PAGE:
Airlines long ago recognized instrumentation is vital to the safe and efficient operation of their aircraft. And yet corporations to this day manage their unified communications systems - many of which are just as complex as an airplane--with no instrumentation at all, flying blind from one white-knuckle incident to the next.
Yes, back in the early days, an organization could run its UC system without instrumentation and get away with it. At the time, the systems were relatively simple and did not require 24/7 monitoring and management. In those days, UC was really just a way for employees to talk over an IP-based phone system. Yes, there was voicemail and conferencing and the beginning of email and calendar integration with IP-PBXs but, basically, the UC systems of yore were still all about audio communication. What was seen as UC in the 90's and early 2000's, is very different to the UC of today.
The UC systems of today are as different from those early systems as a Boeing 787 Dreamliner is from a DC-7. For starters, we have advanced to an era when a cell phone is no longer just a phone. It's almost everything you need for complete communications. It's a phone, a mobile computer, and a conferencing system. And UC is no longer just about audio. It's about sharing my desktop. It's about collaborating on a document. It's about immediately elevating an instant messaging session to a video conference. It's about digital transformation.
This is why companies can no longer get by with manual monitoring of their legacy UC systems. If they want to avoid disaster, they need instrumentation. When issues arise, as they invariably do, companies need technology that can immediately figure out what's wrong and fix the problem. That may sound straightforward but it's not. As I've written previously, finding the glitch in an advanced UC system is not a question of finding the proverbial needle in a haystack. It's finding the needle in a field of haystacks -- in fields and fields of haystacks.
This is why even Microsoft, which is a leader in the new era of UC with Skype for Business, is now demanding instrumentation. In fact, when Microsoft recently laid out its best practices for implementing and managing a successful UC system, at the head of its list it placed an advanced performance-management and monitoring system. This is not because something is wrong with Skype for Business. It's because all UC systems now sit on top of a very complex digital ecosystem -- an ecosystem in which problems can come from a thousand possible directions and are virtually impossible to anticipate, detect, or fix manually.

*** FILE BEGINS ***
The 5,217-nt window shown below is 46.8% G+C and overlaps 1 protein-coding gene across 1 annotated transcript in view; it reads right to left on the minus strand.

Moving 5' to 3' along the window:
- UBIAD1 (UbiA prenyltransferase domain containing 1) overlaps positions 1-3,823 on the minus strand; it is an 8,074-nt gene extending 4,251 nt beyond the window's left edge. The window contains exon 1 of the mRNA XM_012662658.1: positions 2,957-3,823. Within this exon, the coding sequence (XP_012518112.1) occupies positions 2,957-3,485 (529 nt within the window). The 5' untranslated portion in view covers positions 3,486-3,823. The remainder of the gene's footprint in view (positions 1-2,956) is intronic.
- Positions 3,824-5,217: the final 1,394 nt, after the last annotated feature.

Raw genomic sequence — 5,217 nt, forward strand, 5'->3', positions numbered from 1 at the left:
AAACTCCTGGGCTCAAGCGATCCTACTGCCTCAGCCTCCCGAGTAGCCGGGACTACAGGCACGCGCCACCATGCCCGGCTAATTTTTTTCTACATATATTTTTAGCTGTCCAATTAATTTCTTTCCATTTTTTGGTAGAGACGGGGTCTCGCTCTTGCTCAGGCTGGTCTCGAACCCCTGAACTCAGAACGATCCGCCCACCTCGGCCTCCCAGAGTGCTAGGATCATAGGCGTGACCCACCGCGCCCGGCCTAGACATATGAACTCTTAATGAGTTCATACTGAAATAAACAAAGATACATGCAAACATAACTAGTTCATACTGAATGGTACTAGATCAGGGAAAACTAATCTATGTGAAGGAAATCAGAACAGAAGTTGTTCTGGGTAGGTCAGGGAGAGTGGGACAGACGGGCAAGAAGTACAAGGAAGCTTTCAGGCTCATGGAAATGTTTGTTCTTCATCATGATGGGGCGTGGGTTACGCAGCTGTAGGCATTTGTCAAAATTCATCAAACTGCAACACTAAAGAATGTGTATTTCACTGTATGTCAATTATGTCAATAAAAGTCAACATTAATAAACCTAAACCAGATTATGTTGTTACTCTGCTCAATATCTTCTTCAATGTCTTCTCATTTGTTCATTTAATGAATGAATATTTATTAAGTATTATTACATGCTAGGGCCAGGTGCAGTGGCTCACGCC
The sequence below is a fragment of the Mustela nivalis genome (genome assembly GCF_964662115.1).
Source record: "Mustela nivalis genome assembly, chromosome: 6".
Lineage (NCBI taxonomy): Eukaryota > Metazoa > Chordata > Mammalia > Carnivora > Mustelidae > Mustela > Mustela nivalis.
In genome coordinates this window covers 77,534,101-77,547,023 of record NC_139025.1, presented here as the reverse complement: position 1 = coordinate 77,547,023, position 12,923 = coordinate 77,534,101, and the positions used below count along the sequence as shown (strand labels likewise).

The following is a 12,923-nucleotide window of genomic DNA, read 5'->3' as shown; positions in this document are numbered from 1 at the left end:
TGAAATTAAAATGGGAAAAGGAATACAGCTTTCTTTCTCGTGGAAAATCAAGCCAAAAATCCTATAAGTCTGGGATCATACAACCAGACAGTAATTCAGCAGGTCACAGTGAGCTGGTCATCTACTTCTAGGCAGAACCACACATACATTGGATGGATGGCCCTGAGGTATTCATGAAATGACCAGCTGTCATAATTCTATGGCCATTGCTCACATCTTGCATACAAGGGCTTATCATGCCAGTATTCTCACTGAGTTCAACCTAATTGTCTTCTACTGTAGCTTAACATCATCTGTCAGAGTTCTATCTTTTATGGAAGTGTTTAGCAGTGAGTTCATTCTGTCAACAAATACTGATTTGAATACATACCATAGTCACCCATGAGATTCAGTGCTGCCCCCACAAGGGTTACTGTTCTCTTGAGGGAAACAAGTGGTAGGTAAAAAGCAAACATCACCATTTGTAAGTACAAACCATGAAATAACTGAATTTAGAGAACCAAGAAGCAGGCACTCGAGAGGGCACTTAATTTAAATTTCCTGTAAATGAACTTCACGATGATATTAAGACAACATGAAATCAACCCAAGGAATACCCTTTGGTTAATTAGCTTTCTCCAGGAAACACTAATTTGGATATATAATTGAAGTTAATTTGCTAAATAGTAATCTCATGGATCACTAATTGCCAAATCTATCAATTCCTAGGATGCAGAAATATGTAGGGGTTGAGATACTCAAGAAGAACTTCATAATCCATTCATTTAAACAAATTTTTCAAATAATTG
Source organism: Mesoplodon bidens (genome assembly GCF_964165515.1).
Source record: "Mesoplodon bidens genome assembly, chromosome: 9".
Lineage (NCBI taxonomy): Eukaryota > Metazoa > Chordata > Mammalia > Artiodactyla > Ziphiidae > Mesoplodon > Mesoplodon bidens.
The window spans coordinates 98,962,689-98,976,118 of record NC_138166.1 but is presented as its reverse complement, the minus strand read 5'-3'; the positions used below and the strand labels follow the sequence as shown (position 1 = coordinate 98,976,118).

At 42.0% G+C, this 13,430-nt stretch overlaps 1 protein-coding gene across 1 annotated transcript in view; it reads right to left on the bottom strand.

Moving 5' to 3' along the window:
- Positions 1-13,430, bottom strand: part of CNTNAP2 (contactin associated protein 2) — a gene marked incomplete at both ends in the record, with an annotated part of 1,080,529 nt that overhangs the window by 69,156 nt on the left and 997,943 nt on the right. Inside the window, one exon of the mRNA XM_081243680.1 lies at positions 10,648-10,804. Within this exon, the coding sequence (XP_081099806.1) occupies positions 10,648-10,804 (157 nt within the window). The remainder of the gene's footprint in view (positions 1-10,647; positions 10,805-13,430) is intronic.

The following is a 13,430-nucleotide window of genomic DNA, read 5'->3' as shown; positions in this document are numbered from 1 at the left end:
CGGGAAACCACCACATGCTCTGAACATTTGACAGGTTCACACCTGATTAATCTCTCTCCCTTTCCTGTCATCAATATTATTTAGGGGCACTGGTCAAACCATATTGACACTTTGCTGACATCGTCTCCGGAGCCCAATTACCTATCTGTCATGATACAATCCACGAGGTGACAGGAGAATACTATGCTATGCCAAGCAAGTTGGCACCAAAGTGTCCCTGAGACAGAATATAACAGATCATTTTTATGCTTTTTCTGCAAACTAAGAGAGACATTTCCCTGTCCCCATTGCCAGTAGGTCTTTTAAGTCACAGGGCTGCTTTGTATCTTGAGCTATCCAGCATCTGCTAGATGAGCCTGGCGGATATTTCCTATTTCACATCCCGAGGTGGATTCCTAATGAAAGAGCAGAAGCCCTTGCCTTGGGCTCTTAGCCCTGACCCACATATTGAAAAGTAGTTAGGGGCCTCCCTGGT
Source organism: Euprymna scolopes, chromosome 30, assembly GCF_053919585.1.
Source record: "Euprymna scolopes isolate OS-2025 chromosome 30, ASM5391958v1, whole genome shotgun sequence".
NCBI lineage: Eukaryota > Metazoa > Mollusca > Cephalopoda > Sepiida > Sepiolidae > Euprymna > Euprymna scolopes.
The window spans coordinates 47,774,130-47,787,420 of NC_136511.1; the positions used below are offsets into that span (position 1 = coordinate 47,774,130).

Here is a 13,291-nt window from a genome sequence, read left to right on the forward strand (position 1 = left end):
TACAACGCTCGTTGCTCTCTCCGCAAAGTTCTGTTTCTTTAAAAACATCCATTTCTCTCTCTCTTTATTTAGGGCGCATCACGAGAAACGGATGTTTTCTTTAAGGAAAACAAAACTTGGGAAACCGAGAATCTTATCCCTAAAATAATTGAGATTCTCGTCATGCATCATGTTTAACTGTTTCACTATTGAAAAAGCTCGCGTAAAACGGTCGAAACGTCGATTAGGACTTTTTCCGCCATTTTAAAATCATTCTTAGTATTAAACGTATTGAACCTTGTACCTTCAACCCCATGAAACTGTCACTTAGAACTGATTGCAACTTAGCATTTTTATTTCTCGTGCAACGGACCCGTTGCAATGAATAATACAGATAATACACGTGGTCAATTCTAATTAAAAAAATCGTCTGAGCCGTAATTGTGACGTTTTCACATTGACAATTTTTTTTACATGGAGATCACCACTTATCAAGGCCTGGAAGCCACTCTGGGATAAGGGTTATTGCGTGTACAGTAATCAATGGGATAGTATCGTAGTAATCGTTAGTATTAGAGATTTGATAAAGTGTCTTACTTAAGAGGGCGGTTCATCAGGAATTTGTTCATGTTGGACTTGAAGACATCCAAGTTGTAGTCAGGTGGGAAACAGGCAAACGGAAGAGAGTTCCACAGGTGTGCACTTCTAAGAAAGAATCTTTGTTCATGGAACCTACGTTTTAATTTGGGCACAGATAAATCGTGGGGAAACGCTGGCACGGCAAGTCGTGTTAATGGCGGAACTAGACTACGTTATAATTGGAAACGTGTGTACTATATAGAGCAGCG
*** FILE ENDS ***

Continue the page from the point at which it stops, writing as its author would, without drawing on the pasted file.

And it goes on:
Let's take a look at the everyday UC system -- and the comedy of errors that transpires when things go wrong. You fire up your UC client, but can't connect to your conference call. You connect but you can't hear anyone. When you do hear voices, it sounds as if they're underwater. You get halfway through the conference and people mysteriously wink out and drop off. You try to share a document but that feature suddenly stops working. Finally the video breaks down and the screen goes blank.
It would be funny, if it wasn't so frustrating, plus the time and productivity cost of such inefficiency is enormous. And it's unacceptable in view of the fact that 53% of organizations say their primary motivation for investing in a new UC tool is to increase productivity, according to recent survey by West Unified Communications Services. And, as I discussed in my previous post, "Collaboration and the Art of Meeting Productively," the impact lost time has on productivity and the U.S. economy is $37 billion annually.
And this is why an advanced experience-management and monitoring system is an essential element in any modern UC implementation. These systems deliver the instrumentation your company needs to visualize and maximize the digital ecosystem and ensure an optimal experience for all your users.
With the right instrumentation, you can look across the entire ecosystem and understand the throughput and capacity requirements of your UC system. Maybe you're paying too much money for capacity in areas where you don't really need it. Or maybe you're having quality issues in another area because you don't have enough capacity assigned there.
Let's go back to our airplane metaphor for a minute. The way a pilot flies a plane these days is almost entirely informed by instrumentation. If he receives information that a system is running inefficiently, he makes an adjustment. The same applies to your UC environment. You need the instrumentation that enables you to manage and tune your system in real time.
But you can do even better than that. The next step in UC instrumentation is an experience-management system that addresses issues automatically. You can't have teams of people running around in the background trying to fix glitches. That's not realistic. You need a tool that automates the management and problem-resolution process.
Then, if something goes awry during a video conference and you start losing quality, you have an expert system that can automatically look across your entire digital ecosystem and find the issue -- pinpointing the needle in those fields and fields of haystacks -- then understand what the root cause is and fix the problem in real time before any damage is done.
UC technologies are the engine behind today's digital transformation. For example, companies are now using video to interact with their customers. Developments like this mean that UC systems need to be more reliable than ever. And the best way to ensure the needed level of reliability is to implement an instrumentation solution on top of your UC system. This will give you the power to pursue your own digital transformation with confidence, make your people more collaborative and productive, and watch your business take off.